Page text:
The Reality of The Celery Juice Diet

Celery juice being poured

Naomi Campbell. Robert De Niro. Pharrell Williams. And the star-studded list of celery juice fans goes on.

Long touted by Anthony William, a self-styled “medical medium,” the celery juice diet is one of the latest nutrition fads to trend in Hollywood and on social media.

What is The Celery Juice Plan?

Using celery juice as part of a detox or weight-loss diet starts with making 2 cups of celery juice to drink first thing in the morning on an empty stomach. William recommends waiting 15 minutes before having breakfast.

The Benefits of Celery Juice

Celery is a nutritious vegetable, and removing the fiber through juicing enhances its other components. Mostly water, celery juice is hydrating, low in sugar, and rich in vitamins C and K and other nutrients whose antioxidant properties fight free radicals in the body.

Celery, according to some studies, “may help reduce inflammation and boost cardiovascular health,” says Kristin Kirkpatrick, MS, RD, a licensed dietitian and consultant to the Cleveland Clinic Wellness Institute.

The Cons of Celery Juice

While juicing celery concentrates its mix of nutrients, the removal of fiber presents a problem: Fiber, says Kirkpatrick, “is what makes you feel full . . . and contributes to good gut health.”

Celery juice contains a high amount of the sugar alcohol mannitol, which attracts water to the digestive tract. So, “many people report experiencing digestive side effects like diarrhea after drinking celery juice,” says Rachael Link, MS, RD. While these effects are likely to subside, Link notes that people who already have bowel conditions may suffer more pronounced symptoms.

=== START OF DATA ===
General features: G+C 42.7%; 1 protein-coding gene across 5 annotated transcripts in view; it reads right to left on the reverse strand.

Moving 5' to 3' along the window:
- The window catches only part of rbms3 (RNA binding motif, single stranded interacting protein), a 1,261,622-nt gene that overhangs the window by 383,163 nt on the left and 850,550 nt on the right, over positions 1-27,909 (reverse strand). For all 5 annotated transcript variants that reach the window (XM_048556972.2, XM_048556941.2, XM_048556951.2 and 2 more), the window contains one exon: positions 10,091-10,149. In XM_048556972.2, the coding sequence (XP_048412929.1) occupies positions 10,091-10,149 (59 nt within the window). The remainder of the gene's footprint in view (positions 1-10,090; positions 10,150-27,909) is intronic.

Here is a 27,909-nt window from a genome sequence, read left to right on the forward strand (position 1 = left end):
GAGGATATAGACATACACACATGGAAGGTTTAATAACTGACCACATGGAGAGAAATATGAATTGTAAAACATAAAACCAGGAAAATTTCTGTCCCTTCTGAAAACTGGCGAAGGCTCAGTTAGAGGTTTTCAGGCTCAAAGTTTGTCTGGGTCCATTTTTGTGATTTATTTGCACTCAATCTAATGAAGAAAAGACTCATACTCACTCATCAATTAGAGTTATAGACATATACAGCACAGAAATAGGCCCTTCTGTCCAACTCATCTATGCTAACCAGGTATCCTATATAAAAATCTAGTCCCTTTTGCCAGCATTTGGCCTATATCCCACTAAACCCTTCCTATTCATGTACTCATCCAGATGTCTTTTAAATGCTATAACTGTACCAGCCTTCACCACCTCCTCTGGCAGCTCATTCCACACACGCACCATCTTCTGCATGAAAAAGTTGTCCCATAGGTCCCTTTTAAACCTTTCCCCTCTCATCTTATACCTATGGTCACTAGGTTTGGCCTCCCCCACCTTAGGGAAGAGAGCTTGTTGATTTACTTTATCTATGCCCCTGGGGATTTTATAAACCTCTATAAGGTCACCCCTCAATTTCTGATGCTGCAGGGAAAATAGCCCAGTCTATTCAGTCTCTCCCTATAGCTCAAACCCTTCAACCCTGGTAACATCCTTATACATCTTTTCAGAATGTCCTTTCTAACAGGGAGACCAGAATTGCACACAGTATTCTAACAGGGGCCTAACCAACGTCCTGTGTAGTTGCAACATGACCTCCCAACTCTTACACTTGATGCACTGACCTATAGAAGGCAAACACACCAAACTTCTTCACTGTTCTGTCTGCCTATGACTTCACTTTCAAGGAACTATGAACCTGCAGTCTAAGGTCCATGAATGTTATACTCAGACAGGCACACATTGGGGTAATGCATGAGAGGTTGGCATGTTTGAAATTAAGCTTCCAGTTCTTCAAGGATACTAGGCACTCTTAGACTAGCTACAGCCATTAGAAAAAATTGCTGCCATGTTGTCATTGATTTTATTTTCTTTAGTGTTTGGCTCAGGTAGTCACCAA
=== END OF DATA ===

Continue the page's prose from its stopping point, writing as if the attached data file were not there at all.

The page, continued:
After the day begins with 16 ounces of celery juice, you’re on your own regarding the diet you follow the rest of the day; “specifics aren’t mentioned,” says Canadian dietitian Katey Davidson, MScFN, RD. “Research also associates juice cleanses with disordered eating and a negative relationship with food,” she adds.


If you’ve been impressed by stories of dramatic weight loss from the celery juice diet, find out if the success is attributable to other factors, such as exercising and removing processed foods from the diet. And if you want to try celery juice, Davidson says, “be sure to drink it as part of a healthy diet.”

Click to See Our Sources

“5 side effects of celery juice” by Rachael Link, 4/15/21; “Is celery juice healthy? All you need to know” by Katey Davidson, 6/18/20,

“Celery juice is a trendy detox drink, but does it actually have benefits? The short answer from a dietitian” by Kristin Kirkpatrick,, 1/15/19

“The medical medium on the virtues of celery juice” by Anthony William,


Nan Fornal

Nan Fornal has experience with fiction, nonfiction, and technical publications, working closely with book and magazine publishers from from first edit to final proofing. She has worked with Exeter Press, Boston magazine, and self-publishers alike.